Enterohemorrhagic Escherichia coli

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Escherichia coli is a gram-negative bacteria that is a common commensal of the large and small intestine. E. coli causes:

  • E. coli
    non-specific intestinal (mostly exogenous infection) and extraintestinal diseases (mostly endogenous infection).

Strains carrying the body antigen O157 are referred to as EHEC (enterohemorrhagic E. coli), sometimes also as STEC (shiga-like toxigenic) or VTEC (verotoxigenic).[1].

Penetration into the body is similar to other strains. The microbes then adhere to the brush border of the enterocytes. Verotoxin (shiga-like toxin) then passes into the bloodstream through the disrupted epithelium, which leads to erythrocyte damage and platelet aggregation and the subsequent formation of hyaline thrombi. Together with the released substances from damaged epithelium (especially endothelin), thrombi thus contribute to the failure of blood flow through the kidneys and the so-called hemolytic-uremic syndrome develops.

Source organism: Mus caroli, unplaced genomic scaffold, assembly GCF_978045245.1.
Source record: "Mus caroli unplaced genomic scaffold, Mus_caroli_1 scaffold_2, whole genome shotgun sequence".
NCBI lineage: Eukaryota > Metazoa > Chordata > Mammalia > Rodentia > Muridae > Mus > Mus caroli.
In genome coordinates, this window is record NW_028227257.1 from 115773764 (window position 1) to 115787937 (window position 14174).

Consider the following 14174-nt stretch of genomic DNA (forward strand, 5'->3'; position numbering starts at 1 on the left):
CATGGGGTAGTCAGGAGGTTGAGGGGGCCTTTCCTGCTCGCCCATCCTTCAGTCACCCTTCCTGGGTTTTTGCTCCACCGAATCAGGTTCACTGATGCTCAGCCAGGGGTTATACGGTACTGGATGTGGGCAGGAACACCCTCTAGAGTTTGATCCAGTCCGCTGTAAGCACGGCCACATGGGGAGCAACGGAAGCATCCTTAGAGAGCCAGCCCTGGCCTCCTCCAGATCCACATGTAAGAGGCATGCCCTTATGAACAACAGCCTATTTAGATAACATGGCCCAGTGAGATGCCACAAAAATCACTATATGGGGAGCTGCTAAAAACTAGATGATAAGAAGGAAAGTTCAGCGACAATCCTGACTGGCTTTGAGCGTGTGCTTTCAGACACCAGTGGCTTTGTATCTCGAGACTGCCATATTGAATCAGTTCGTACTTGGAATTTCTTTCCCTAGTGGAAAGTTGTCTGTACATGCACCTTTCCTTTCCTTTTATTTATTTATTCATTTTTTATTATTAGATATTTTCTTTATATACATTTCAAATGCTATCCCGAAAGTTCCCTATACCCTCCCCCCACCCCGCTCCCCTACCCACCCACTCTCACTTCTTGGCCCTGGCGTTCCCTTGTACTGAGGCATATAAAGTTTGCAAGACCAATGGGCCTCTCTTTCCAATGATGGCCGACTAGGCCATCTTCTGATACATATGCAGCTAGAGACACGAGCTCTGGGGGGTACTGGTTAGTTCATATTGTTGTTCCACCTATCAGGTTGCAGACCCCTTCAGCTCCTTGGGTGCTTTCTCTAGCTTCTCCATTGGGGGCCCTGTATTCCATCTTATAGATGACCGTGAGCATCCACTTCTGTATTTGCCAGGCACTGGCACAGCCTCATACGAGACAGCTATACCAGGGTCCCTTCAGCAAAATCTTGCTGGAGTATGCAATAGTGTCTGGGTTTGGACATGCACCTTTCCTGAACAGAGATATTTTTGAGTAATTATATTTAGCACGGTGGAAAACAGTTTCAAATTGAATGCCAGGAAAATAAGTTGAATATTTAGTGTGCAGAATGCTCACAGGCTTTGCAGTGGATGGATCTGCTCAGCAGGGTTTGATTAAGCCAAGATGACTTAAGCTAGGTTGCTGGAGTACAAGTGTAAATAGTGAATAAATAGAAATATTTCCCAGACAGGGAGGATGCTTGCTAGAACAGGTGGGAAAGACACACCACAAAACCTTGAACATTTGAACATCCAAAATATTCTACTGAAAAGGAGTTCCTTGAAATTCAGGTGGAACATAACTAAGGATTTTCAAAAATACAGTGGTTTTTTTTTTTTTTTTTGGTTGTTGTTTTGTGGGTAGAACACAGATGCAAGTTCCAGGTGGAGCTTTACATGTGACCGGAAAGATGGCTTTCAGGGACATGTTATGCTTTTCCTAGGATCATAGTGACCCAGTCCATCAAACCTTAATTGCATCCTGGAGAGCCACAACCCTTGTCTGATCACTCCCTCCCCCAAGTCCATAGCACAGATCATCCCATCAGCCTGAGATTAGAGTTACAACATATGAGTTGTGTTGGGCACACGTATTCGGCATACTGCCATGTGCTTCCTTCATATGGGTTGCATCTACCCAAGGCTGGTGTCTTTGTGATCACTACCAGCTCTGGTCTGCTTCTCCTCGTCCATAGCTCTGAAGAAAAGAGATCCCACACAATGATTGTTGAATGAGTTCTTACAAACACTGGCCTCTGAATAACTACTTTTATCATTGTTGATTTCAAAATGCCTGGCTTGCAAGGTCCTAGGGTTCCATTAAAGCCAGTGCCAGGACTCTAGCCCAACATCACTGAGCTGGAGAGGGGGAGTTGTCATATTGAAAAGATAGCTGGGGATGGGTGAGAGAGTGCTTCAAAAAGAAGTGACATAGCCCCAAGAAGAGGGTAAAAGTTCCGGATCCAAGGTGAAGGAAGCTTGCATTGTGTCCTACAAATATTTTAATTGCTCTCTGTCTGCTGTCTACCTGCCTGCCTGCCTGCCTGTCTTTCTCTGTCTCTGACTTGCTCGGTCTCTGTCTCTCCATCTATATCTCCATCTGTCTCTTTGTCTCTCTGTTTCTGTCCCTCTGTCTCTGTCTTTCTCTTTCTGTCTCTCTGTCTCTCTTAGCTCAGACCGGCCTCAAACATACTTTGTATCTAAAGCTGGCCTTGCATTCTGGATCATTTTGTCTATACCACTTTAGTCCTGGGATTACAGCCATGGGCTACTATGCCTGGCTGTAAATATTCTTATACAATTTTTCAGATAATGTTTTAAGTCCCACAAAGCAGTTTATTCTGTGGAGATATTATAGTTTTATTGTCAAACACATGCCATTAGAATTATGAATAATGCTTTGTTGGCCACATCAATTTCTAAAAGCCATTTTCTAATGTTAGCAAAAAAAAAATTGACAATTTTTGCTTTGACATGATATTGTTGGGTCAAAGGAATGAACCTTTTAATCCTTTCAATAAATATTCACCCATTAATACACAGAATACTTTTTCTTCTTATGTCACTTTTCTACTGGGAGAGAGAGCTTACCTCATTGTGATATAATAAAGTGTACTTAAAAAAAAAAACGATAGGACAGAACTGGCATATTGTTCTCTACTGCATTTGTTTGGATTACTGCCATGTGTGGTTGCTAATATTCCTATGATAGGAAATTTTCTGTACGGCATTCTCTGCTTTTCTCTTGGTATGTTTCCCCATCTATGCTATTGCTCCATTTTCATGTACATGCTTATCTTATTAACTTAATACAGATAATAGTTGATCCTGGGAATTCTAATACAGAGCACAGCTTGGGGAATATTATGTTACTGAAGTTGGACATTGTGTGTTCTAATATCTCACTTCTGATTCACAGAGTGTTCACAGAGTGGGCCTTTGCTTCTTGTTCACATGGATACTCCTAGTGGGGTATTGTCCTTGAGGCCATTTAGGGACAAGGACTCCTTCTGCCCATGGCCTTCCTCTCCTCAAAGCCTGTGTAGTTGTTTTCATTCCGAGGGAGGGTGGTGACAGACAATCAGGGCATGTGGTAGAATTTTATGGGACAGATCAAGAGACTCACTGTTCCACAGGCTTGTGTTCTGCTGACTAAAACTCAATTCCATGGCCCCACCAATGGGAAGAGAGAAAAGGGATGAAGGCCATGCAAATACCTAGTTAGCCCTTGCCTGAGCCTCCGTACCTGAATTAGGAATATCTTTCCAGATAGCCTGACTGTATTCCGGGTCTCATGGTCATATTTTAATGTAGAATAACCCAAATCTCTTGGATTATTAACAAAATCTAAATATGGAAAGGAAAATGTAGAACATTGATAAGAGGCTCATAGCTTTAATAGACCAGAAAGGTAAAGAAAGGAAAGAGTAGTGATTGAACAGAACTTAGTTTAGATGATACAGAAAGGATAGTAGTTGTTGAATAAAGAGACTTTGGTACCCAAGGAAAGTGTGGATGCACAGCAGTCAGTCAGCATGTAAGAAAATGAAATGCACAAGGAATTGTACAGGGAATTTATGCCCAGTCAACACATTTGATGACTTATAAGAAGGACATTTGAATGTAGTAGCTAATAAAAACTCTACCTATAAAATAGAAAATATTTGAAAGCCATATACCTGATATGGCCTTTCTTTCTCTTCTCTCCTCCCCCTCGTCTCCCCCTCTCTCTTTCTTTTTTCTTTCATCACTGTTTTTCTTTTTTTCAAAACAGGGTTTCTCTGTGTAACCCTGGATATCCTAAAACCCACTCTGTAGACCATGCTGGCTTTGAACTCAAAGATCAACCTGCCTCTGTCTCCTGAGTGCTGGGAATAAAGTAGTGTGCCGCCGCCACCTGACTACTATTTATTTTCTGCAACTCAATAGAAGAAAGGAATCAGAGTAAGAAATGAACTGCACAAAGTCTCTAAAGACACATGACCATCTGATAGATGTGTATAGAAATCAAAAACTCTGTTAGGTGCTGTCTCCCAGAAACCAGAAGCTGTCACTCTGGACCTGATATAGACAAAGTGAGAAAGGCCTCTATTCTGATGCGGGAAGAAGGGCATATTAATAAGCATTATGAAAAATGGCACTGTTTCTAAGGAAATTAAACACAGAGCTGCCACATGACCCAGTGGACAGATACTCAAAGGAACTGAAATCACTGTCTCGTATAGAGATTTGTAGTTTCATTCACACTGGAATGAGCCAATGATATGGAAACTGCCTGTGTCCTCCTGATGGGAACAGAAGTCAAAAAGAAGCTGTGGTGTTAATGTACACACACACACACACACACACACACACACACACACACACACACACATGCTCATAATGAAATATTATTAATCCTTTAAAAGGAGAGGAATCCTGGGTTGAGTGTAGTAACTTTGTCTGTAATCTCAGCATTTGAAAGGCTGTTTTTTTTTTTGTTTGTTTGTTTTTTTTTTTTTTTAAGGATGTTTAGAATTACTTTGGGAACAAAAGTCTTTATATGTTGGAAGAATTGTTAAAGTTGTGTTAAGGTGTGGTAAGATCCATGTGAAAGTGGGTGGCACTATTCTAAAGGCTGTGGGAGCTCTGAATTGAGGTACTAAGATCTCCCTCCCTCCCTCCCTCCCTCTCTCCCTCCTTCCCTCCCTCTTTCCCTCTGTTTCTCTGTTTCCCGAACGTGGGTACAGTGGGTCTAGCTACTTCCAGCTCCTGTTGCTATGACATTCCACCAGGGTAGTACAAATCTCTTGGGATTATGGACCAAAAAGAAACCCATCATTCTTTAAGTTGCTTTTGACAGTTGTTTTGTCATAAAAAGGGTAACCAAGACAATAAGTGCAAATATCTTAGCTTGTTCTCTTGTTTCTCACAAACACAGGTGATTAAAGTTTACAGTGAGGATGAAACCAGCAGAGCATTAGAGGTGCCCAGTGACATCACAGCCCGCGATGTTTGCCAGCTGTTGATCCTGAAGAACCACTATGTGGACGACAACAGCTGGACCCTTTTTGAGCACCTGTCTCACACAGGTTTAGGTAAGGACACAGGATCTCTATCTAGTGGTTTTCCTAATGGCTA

Disruption of the intestinal mucosa is associated with leakage of fluids and blood into the intestine. This leads to severe bloody diarrhea that is similar to shigellosis.

Therapy[edit | edit source]

  • lighter forms - p.o. rehydration, hungry diet;
  • more severe forms - hospitalization, parenteral treatment of homeostasis;
  • ATBs are not commonly used, optionally aminoglycosides;
  • otherwise adsorbents (Smecta®), charcoal and disinfection (Endiaron®).

Links[edit | edit source]

Related articles[edit | edit source]

  1. HORÁČEK, Jiří. Základy lékařské mikrobiologie. 1. edition. Karolinum, 2000. ISBN 80-246-0006-4.